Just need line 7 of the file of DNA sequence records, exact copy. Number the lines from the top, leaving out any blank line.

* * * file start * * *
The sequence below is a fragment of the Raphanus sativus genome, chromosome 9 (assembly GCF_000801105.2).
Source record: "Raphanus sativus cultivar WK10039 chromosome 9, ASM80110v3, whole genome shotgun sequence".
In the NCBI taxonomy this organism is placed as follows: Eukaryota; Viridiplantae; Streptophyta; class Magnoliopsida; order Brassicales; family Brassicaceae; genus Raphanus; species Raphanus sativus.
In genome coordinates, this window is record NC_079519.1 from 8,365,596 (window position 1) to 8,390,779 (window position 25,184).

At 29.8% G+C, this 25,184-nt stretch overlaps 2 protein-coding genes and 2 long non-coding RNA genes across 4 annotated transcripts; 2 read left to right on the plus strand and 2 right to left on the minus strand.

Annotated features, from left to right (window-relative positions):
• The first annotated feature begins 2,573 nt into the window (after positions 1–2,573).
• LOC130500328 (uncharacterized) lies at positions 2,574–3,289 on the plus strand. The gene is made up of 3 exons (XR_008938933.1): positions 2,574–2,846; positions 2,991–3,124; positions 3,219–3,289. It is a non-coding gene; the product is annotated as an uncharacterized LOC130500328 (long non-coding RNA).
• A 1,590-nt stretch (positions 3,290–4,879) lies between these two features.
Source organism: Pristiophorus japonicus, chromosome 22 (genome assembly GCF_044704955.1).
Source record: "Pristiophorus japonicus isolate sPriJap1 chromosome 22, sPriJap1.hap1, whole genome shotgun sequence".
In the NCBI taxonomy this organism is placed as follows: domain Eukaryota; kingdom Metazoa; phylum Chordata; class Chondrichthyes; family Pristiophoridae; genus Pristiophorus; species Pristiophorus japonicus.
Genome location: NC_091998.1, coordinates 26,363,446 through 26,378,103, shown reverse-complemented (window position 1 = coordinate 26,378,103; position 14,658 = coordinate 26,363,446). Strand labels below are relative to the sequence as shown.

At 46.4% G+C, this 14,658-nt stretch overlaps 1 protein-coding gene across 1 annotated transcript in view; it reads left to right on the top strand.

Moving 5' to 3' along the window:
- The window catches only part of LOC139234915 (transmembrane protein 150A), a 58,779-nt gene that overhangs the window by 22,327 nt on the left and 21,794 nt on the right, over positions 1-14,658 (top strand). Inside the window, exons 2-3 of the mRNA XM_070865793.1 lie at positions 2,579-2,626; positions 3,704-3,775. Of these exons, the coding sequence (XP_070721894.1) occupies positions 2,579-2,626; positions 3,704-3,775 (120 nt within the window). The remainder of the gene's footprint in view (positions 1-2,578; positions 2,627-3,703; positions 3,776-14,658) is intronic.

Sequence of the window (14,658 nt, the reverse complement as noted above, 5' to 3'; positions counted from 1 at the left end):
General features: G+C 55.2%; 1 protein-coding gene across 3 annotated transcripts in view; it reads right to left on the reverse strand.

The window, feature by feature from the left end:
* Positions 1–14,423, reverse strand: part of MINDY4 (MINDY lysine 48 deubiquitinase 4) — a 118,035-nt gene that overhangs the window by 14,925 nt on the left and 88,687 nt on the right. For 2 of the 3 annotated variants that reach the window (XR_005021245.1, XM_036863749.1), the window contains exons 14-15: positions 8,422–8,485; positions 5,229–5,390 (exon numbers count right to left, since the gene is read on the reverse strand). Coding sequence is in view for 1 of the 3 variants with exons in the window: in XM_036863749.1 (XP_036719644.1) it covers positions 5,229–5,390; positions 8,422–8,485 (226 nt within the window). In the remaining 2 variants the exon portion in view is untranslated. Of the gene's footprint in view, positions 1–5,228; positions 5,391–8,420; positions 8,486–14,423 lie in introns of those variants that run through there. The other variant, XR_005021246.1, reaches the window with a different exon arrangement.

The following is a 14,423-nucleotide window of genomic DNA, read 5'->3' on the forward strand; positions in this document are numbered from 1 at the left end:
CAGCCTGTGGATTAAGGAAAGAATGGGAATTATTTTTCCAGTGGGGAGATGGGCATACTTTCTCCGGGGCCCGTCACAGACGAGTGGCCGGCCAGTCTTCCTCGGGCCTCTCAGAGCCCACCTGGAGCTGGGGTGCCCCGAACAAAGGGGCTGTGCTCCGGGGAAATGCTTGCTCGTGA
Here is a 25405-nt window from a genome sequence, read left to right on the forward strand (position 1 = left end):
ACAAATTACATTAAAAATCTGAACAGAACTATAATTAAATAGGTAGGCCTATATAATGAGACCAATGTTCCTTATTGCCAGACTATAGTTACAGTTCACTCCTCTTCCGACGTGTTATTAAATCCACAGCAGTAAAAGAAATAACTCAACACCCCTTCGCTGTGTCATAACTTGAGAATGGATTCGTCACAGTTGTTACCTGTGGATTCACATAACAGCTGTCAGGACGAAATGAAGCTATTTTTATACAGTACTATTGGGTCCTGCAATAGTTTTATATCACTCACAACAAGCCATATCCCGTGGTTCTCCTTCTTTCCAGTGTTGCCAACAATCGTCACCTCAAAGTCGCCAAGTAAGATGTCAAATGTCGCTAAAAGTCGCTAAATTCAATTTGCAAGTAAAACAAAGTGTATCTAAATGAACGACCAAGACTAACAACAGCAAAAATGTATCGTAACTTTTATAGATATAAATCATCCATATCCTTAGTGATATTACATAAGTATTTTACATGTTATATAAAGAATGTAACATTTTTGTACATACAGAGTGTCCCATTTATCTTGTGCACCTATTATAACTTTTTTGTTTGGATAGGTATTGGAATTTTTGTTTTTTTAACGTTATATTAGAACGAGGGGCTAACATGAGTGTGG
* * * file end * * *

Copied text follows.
• The first annotated feature begins 2,573 nt into the window (after positions 1–2,573).